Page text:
Our duty of being in Life
We were born to differences. Differences in good; differences in bad. One truth to being born in this world is that we’ve had to just “be” for our duration in this world. A notion of such calls for a deeper understanding. Therefore, it begs the following questions: What is life? What does it mean to live? What does it mean to be alive? The answers to the previously asked questions follow a response based on the subject and the situation in question. The idea of existing and surviving as one, as opposed to living, is a very thin one really and one has to realize that through it all, the concept of both does fall in the longest journey we embark on; life itself.
The four chapters of the book of Jonah provide insight to not just Jonah’s actions of running away from, running towards, running with, and running ahead of God (respectively), but it also deals with the above-mentioned concepts of life that Jonah failed to understand.
Jonah was chosen as a prophet; therefore, his life and actions would take on a particular manner of living, as well as prophecies and visions that he would have to deliver in God’s name. In his days, the people of Nineveh had done wrong in the sight of God and therefore God gave Jonah a message for the Ninevites. “Go to the great city of Nineveh and preach against it, because its wickedness has come up before me” (Jonah 1:2 (NIV)). This wickedness came from the desires and choices of the Ninevites to live and to do so in a particular manner to exact their world view of life. It so happened that in doing such they are sinning against God and are not following in the footstep of what was mandated for human beings since the beginning of time. A mandated way to live.
According to the Bible, knowing God is the meaning of life (John 17:3). This shows a break in God’s grandeur and of God’s desire to restore it. Jonah ran away from this task at first. Why? In chapter 4 he said, “I knew that you are a gracious and compassionate God.” He was so angry he asked that God take his life. But is it our role to say who dies and who lives in our world? Shouldn’t there be fulness of life for all creation? There should be as God has love for all creation.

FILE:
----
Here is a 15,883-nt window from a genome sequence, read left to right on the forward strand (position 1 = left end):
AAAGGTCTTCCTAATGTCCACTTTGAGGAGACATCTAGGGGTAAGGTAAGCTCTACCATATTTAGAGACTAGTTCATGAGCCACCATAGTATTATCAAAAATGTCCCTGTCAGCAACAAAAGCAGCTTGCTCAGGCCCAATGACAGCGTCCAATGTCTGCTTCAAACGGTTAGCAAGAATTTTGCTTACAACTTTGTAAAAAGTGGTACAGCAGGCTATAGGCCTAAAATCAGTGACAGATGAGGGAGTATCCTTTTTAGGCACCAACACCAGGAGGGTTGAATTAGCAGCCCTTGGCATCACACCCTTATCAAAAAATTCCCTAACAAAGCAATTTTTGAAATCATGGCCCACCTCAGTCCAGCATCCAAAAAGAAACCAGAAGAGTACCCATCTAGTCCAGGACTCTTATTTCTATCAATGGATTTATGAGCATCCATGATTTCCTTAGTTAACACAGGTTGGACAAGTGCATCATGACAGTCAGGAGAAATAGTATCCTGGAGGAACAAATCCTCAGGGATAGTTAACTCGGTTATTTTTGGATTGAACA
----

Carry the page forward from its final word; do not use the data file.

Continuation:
“The cry of the suffering people and the wounds of creation itself are questioning us” (Accra Confession). Are we doing enough to meet the needs of the world? What life is being lived in the world? Is the world living? Is the world surviving? Is the world existing? The church is charged with aiding in the suffering of our brothers and sisters far and near. It should be considered by all as a part of our mission to help to restore the grandeur of God’s creation. Should we ever run away from showing compassion one to another? No, we shouldn’t. Compassion has no bounds, as it is an act of love. It is of God to restoring the grandeur of creation. Compassion for mankind. The world has seen and experienced quite a lot of sufferings.
The first reaction of the church should always be to aid in the sufferings. Being vocal in the suffering; being firm in justice to expel injustice of others far and near; lending a helping hand to strengthen the weak. We are charged in Matthew 19:28 with the great commission. The lot doesn’t stop at sharing from a pulpit, but it continues with taking the church into the communities through actions done. Being with those who are struggling removes existing, it washes survival, ringing in the hope of living, being restored as part of God’s grandeur.
Whitefield United Church in Jamaica
Shamir Bulgin, a recent graduate from the Northern Caribbean University with a B.A. in Spanish Studies, is currently an assistant language teacher. He is a communicant member at the Whitefield United Church in Jamaica, where he plays the keyboard and has responsibility for the youths